Energy, nuclear issues to top agenda of Seoul-Moscow summit
After a two-day state visit to Kazakhstan, Roh will fly to Moscow for his first ever official visit to Russia from Sept. 20 to Sept. 23.
The trip, which had originally been planned for early this year, was postponed because Roh was briefly suspended from office after being impeached by the then opposition-controlled parliament.
Economic issues are expected to feature high on the agenda for Roh's meeting with his Russian counterpart Vladimir Putin, scheduled for next Tuesday.
Roh also planned to seek Moscow's continued support for a peaceful resolution to the nuclear issue on the Korean Peninsula.
"This will be a good opportunity for the two countries to move toward a 'substantial cooperative relationship,'" Foreign Minister Ban Ki-moon said.
The summit is expected to generate a major boost for several big economic projects that the two countries have been discussing for years, including a plan to develop Siberian natural gas and bring it through pipelines to South Korea.
With the world prices of crude oil skyrocketing, efforts and competition for securing energy among crude oil consumers have been intensified. South Korea imports all the oil it needs from oil-rich countries.
Another major projects under consideration is to link the Inter-Korean Railways with the Trans Siberian Railway (TSR), which will provide South Korea with a land transportation route to Europe.
The 9,288-kilometer Trans-Siberian railway, which connects Vladivostok with Moscow, is the world's longest single railway system.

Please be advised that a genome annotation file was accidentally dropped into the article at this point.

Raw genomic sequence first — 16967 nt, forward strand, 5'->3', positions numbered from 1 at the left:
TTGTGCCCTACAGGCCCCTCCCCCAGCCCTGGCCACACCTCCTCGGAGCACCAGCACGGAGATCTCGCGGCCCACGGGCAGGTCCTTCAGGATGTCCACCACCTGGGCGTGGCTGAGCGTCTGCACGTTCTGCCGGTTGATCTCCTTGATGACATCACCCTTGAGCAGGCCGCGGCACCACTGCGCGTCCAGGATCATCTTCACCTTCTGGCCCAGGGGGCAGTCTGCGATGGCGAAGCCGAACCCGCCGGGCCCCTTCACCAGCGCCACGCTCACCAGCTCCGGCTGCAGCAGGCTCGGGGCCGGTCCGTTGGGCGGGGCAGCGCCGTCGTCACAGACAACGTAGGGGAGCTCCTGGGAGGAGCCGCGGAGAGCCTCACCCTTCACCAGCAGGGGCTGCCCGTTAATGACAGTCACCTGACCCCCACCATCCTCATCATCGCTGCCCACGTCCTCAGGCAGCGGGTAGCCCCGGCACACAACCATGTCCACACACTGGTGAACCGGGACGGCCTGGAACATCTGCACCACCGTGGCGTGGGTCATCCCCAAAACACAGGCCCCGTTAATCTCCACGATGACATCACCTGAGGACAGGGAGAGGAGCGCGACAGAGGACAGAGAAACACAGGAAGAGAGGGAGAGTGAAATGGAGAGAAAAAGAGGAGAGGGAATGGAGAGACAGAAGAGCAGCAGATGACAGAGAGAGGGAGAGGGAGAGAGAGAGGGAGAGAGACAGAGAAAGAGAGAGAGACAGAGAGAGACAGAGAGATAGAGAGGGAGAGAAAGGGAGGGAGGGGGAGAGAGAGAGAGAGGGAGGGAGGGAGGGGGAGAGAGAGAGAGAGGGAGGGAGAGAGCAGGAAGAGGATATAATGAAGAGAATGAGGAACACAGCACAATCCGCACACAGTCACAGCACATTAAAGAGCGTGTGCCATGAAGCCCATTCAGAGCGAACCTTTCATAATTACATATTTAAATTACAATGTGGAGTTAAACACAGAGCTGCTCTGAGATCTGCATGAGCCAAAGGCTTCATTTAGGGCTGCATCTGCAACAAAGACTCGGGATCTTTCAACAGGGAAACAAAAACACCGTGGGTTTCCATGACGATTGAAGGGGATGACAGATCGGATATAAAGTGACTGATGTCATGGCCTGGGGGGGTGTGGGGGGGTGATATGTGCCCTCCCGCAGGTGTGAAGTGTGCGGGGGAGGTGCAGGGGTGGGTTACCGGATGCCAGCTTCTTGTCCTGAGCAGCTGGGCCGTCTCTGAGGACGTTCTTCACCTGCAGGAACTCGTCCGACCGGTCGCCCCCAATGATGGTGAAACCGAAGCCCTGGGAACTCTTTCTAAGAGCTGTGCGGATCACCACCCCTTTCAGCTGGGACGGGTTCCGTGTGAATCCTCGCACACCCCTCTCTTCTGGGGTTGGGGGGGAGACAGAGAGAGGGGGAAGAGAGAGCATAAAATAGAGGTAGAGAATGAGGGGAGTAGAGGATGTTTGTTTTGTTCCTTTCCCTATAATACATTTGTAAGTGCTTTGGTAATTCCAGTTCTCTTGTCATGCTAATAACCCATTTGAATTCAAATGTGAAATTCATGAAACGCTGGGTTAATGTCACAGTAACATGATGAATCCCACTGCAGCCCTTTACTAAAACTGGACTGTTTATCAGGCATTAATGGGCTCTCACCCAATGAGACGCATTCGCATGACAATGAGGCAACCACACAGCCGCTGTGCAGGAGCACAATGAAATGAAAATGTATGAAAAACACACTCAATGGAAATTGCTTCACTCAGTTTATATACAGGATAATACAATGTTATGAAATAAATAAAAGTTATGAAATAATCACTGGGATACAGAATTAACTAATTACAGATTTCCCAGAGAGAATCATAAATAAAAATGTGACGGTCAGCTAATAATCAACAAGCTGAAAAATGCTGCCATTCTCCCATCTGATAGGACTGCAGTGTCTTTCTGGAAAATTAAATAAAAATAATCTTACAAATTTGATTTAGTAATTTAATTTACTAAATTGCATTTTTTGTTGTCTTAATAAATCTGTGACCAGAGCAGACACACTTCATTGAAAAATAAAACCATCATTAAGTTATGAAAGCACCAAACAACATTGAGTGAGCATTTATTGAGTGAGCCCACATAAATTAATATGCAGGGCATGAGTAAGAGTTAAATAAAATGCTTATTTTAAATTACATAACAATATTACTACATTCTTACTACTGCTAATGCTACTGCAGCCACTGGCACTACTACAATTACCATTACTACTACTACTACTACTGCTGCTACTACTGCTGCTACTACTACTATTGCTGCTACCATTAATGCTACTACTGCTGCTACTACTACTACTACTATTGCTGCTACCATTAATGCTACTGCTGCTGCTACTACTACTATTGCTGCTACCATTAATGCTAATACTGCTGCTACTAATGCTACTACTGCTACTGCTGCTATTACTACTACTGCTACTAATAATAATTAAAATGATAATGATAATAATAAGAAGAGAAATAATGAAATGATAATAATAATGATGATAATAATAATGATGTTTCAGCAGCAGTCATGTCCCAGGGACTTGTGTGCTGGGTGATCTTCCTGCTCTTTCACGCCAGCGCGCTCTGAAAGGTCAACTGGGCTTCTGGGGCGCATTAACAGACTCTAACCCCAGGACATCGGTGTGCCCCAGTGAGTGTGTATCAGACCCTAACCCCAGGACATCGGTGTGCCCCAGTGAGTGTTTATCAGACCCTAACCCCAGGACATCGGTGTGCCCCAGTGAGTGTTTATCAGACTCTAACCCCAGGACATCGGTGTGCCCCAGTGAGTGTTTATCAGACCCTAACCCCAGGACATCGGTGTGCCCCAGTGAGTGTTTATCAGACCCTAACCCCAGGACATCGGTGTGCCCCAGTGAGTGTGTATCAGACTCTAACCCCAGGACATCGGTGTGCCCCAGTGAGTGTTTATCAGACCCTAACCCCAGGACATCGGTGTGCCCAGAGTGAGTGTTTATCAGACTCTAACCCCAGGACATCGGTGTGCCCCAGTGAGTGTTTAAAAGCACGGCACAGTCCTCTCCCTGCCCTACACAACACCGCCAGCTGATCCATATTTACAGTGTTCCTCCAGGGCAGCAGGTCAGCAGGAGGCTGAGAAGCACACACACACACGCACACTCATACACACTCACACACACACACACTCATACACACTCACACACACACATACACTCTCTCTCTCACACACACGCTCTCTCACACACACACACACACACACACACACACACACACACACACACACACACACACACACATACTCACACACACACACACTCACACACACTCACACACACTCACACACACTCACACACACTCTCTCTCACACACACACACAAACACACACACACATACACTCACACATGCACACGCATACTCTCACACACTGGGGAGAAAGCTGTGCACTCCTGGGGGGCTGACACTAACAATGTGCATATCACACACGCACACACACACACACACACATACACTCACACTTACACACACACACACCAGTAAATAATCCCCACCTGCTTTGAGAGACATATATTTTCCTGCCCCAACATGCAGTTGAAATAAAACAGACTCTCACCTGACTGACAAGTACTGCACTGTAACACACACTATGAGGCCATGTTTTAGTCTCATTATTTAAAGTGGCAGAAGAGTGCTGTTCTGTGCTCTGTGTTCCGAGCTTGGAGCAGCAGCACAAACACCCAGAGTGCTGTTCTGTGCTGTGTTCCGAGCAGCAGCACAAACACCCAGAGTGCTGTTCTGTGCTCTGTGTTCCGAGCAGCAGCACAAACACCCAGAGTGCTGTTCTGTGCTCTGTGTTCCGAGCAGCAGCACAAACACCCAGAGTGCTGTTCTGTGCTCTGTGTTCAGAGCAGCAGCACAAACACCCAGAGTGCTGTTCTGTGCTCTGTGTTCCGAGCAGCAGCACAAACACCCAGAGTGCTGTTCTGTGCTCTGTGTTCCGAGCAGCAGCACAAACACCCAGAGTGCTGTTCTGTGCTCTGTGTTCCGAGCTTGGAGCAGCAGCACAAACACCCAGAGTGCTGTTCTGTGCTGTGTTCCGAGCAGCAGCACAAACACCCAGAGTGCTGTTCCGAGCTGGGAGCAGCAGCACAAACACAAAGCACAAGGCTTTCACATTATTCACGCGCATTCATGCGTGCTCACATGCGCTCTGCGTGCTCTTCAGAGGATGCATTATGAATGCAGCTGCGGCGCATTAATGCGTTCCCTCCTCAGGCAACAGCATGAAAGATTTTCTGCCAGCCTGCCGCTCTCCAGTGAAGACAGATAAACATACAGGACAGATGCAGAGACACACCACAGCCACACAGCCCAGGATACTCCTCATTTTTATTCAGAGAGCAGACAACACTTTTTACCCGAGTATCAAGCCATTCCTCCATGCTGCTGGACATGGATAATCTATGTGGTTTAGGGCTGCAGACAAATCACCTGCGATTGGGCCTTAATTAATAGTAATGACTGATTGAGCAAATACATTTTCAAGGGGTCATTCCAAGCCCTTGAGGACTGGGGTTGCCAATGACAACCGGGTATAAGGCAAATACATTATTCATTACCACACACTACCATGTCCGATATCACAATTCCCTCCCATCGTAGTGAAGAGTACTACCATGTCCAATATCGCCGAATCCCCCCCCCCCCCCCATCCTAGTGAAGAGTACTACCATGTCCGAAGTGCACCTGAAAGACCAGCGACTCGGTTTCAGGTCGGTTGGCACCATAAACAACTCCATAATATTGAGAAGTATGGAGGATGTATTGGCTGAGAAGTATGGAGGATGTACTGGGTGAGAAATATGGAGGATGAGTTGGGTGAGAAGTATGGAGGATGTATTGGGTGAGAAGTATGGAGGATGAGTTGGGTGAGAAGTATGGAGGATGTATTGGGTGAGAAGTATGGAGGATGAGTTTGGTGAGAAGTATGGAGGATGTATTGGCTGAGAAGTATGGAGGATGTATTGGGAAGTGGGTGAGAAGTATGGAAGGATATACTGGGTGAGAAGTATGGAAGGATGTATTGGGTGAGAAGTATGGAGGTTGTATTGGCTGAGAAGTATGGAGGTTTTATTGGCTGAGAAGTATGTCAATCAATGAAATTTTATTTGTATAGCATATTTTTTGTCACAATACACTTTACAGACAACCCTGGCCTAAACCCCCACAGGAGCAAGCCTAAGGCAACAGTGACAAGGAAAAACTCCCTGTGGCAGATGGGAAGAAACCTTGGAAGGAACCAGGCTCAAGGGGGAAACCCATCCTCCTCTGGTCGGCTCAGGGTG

When the 3-billion-US-dollar project completed, it will ensure rapid transport of freight from Europe to South Korea's southern ports, such as Busan and Gwangyang, via Moscow, Siberia, Kazakhstan and the Democratic People's Republic of Korea (DPRK).
As part of the agreements made during the inter-Korean summit in 2000, South Korea and the DPRK have started building two sets of railways and parallel roads across their heavily fortified border. One set of transport links, if completed, will lead to the TSR.
The two leaders are also expected to sign an agreement on space technology.
"It will open up wide cooperation in the space area, including the use of Russian technologies and equipment in construction of the South Korean space center, the creation of South Korean satellite launchers and also the training of South Korean cosmonauts," Russian Ambassador to Seoul Teymura Ramishvili said in a recent interview with local media.
"Given the potential on mutual economic complementarity and cooperation between South Korea and Russia, chances are very high for bilateral trade and investment to rise," said an analyst.
The nuclear issue on the Korean Peninsula is expected to be another major topic during the summit.
"President Roh will seek Russia's constructive role in resolving the nuclear issue peacefully," said Chung Woo-sung, the presidential adviser on foreign affairs.
South Korea and Russia are participants in the six-party talks aimed to resolve the nuclear issue on the Korean Peninsula, which also involve China, the United States, DPRK and Japan.
Russia supports South Korea's proposal to give energy and other aid to the DPRK if Pyongyang abandons its nuclear program.
The six-party talks are now undergoing a difficult time. No exact date has been set for a new round of talks although the parties concerned have agreed in the third round to hold the talks before September.
Roh's visit to Russia also marks the 140th anniversary of the first Korean emigration to Russia's Far East.
South Korea established diplomatic ties with Russia in 1990 after the former Soviet Union collapsed.
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